Power to ride a 56 min. 40k TT

Discussion in 'Power Training' started by veloguy, Aug 21, 2003.

  1. veloguy

    veloguy New Member

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    I just found this forum and thought I would contribute. Many of you wonder how much power it takes to ride at certain speeds. Of course the natural disclaimer is that it is impossible to tell because of differing frontal areas, equipment choice, course profile, weather conditions, etc. But I thought I would share my info anyway.
    Last Sunday was the Oregon State TT Championships. The course was a flat, fast, accurate, out and back, 40k. There was blue sky, temp in the 70's. However, there was a wind out of the north on this north/south course. So, you had a tailwind out/headwind back situation.
    I am 6'0" and 171 lbs and 38 years old. My bike is an old Softride Power V, Visiontech bars, an old 8 spoke Spinergy in front, disc in the rear, skinsuit and aero helmet. Basically, a pretty aero setup. FWIW, if you go to Analytic Cycling, I have determined from my database of rides that I have a frontal area of .60.
    I decided to ride conservative going out so that I had enough power coming back against the wind. I hit the 20k turnaround in about 26:40 or 27.9mph. Coming back, I put more effort into it and had a split of about 30:30 or 24.4mph. Total time was 57:15 or 26.0 mph.
    Without the wind I would have been deep into the 56's. I wasn't able to ride with my Powertap, but referring to my extensive database of TT's, I would of averaged right at 350 watts. I also have a max HR of about 182 and I averaged 166 for the TT or 91% of max. If I would have gone out harder, I would have averaged 167-168 or about 92%. So, I was slightly into the anaerobic range or, put another way, I was just above my anaerobic threshold. Hope this helps, Kevin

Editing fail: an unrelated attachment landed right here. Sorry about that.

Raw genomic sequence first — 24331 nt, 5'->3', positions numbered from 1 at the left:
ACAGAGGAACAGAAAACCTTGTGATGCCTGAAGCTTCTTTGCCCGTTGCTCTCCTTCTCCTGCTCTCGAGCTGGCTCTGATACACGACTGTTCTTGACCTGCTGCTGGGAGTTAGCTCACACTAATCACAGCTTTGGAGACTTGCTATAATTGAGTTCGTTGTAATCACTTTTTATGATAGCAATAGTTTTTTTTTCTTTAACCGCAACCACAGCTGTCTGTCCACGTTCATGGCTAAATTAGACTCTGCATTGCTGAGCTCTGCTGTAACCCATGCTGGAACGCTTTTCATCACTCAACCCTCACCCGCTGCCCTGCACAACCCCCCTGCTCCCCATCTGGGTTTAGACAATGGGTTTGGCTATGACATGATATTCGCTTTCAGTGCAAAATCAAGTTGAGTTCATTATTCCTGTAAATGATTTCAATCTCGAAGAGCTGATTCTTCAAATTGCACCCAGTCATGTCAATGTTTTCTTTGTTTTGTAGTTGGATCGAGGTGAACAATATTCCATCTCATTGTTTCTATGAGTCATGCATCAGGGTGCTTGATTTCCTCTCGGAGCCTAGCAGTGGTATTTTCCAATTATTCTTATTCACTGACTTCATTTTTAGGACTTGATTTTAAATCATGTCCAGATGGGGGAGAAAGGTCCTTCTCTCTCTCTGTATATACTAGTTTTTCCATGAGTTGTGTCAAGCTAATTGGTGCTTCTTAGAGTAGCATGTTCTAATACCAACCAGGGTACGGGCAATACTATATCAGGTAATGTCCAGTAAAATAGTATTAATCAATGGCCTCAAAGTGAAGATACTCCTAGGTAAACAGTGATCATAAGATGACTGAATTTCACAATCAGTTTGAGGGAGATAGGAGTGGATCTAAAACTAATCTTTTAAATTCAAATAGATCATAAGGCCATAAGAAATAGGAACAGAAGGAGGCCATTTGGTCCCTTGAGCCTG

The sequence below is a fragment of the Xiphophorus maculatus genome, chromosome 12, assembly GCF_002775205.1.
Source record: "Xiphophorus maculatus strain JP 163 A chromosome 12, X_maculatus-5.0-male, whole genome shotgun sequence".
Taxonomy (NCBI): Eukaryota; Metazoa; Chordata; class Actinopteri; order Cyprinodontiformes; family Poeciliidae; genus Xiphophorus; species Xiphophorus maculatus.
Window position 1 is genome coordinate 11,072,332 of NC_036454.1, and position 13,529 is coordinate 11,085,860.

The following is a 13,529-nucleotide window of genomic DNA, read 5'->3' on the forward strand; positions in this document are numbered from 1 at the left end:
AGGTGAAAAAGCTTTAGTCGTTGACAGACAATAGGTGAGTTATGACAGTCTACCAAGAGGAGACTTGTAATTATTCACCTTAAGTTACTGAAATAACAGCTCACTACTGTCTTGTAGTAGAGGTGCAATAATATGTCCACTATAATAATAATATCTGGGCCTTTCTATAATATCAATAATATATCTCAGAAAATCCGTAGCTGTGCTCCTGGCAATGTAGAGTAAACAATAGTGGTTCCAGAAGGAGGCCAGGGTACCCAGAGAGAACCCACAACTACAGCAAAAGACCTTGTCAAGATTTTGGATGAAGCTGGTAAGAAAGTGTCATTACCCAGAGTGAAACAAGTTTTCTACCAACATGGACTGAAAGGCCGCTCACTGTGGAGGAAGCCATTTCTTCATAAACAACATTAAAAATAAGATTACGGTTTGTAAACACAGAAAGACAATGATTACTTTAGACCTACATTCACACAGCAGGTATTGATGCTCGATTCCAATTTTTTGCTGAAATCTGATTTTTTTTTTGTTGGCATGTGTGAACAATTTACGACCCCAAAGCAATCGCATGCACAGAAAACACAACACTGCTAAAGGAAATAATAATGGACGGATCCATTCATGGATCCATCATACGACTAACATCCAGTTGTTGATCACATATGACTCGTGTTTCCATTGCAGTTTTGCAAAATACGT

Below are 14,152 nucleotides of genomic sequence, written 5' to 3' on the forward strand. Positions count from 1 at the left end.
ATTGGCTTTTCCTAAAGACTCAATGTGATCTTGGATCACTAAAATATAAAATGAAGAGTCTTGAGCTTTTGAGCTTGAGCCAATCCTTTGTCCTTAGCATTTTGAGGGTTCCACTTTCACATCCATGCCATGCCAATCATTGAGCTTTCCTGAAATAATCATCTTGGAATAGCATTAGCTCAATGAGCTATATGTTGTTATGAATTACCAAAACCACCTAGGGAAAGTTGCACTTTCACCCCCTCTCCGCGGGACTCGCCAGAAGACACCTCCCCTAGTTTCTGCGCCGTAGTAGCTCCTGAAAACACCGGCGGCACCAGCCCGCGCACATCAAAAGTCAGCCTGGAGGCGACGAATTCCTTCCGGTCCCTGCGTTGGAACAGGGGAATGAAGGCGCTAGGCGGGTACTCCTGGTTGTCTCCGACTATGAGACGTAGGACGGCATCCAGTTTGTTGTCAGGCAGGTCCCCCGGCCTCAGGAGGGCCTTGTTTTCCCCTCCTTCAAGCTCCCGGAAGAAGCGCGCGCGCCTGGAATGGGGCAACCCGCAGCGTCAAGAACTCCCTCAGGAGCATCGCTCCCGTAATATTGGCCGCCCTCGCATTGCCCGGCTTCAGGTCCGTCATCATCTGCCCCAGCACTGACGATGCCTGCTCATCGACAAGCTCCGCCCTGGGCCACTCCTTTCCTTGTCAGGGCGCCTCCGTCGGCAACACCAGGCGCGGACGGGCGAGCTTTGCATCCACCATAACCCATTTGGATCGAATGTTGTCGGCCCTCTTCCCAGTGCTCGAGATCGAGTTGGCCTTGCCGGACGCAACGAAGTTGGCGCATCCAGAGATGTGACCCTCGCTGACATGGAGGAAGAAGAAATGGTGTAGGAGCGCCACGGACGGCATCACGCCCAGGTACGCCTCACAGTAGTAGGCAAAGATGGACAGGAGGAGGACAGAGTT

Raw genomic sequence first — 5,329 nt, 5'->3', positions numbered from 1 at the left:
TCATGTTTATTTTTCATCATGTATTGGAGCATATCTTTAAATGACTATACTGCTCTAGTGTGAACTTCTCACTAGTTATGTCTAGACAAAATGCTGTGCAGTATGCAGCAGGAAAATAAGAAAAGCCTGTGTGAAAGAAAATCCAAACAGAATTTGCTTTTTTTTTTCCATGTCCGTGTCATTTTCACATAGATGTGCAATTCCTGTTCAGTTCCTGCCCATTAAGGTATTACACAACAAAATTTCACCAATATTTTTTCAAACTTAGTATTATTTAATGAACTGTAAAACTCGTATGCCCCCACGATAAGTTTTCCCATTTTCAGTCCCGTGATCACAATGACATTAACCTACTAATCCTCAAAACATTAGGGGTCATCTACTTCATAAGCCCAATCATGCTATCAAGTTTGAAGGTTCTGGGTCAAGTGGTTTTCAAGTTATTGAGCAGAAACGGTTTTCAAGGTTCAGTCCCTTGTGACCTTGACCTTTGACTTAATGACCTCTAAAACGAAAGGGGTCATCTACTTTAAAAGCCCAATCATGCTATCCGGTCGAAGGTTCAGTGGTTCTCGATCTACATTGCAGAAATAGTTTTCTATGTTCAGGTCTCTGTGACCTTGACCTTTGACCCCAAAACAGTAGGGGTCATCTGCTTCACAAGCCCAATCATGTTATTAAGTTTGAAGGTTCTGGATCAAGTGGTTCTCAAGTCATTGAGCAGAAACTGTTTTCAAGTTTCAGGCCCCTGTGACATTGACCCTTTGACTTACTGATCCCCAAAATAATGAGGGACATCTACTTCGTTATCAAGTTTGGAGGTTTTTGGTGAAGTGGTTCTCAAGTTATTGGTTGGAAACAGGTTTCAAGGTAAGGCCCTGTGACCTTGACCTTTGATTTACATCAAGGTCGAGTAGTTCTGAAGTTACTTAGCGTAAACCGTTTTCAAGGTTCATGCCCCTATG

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  2. v02max

    v02max New Member

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    What is "frontal"? What does it tell you and how do you
    figure it?

    Thanks!

    __o
    == \ <
    ( ) / ( )
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  3. veloguy

    veloguy New Member

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    Any object moving thru air or water has a frontal area. An semi truck has a greater frontal area than your passenger car. You have a greater frontal area when you ride on the tops of your handlebars than when you are on the aero bars. That's why we use aero bars, to reduce our frontal area. The only way to measure you own frontal area is to book time in a wind tunnel. However, if you have a powermeter, you can figure it out fairly close by determining how many watts it takes to ride at certain speeds in various riding positions. It really only matters if you are trying to use one of the cycling calculators on the internet. Analytic Cycling is the best, IMO. Without plugging in that info you won't get accurate results. As I said, on my TT bike, my frontal area is around .60. On my road bike on the brake hoods, it is about .72. Let me know if that helps, Kevin

     
  4. RPLewis

    RPLewis New Member

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    Thanks Veloguy for sharing your information.

    Perhaps you would like to enlighten the others on this list the training required to be able to generate 350w for an hour or 4.5w/Kg or 2.04w/lb (These are probably a better measure of performance as lighter riders will not have to produce as much power to achieve the same speed due to smaller frontal area values and effects of hills etc).

    TIA

    R.
     
  5. ric_stern/RST

    ric_stern/RST New Member

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    For general racing (i.e., non hill climbs) it's better to scale power allometrically as mass^0.67.

    Got to train hard to get that sort of power, or be quite large, or have chosen your parents well!

    Ric
     
  6. RPLewis

    RPLewis New Member

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    Ric, I don't understand the quite large statement...if power is scaled to mass^0.67. ?

    Hence comparsions of Watts/Kg is a better measure than a pure wattage number alone. As per VO2Max in ml/kg/min. rather than ltrs/min.

    R.
     
  7. ric_stern/RST

    ric_stern/RST New Member

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    i just mentioned the "quite large" bit because you mentioned an absolute power (350 W) rather than one that was relative to something. although, on re reading your post i see you did also mention relative powers. opps!

    wonders what time he wrote the message...? maybe it was just after finishing my turbo session...

    Ric
     
  8. J-Law

    J-Law New Member